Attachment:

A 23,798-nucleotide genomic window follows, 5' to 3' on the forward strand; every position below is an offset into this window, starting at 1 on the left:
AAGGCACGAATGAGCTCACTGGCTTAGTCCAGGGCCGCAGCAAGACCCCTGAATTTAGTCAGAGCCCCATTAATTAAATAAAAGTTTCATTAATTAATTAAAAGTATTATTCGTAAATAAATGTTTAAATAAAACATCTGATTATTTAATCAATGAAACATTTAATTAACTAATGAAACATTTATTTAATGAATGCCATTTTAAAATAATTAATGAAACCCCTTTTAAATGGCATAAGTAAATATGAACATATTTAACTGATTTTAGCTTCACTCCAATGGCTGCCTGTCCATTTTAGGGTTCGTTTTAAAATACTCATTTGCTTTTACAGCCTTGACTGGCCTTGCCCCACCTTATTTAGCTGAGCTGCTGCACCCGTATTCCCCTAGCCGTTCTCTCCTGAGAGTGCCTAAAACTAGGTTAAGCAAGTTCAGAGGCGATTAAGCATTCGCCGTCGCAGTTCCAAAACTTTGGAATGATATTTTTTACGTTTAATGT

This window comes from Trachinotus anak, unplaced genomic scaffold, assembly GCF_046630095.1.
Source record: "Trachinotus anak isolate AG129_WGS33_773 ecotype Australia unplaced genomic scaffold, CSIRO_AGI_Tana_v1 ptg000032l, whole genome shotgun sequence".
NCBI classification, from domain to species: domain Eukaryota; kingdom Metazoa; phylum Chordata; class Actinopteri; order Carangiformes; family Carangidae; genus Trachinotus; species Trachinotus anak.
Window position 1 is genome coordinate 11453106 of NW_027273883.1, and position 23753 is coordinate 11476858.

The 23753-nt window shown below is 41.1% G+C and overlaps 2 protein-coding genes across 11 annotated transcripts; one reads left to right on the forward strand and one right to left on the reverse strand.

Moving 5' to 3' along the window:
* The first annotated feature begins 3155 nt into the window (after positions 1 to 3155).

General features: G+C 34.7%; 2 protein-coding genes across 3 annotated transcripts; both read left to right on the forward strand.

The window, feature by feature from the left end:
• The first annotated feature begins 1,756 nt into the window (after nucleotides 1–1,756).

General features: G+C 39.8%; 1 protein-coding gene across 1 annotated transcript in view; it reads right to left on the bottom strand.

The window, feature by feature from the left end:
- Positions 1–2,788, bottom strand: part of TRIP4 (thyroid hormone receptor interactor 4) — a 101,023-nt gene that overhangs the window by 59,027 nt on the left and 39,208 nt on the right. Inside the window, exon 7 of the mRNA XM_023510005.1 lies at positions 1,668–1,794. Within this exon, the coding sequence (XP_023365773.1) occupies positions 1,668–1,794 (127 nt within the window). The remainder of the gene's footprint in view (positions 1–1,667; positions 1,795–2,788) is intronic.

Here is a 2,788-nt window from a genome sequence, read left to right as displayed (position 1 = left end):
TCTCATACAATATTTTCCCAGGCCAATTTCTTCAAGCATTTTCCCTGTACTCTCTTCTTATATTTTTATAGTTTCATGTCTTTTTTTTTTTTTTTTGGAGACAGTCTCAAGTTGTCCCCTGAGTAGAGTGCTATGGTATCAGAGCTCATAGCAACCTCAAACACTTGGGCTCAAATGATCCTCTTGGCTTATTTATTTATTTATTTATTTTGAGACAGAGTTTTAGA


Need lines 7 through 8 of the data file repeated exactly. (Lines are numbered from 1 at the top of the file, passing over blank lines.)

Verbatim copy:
The 23753-nt window shown below is 41.1% G+C and overlaps 2 protein-coding genes across 11 annotated transcripts; one reads left to right on the forward strand and one right to left on the reverse strand.

Moving 5' to 3' along the window: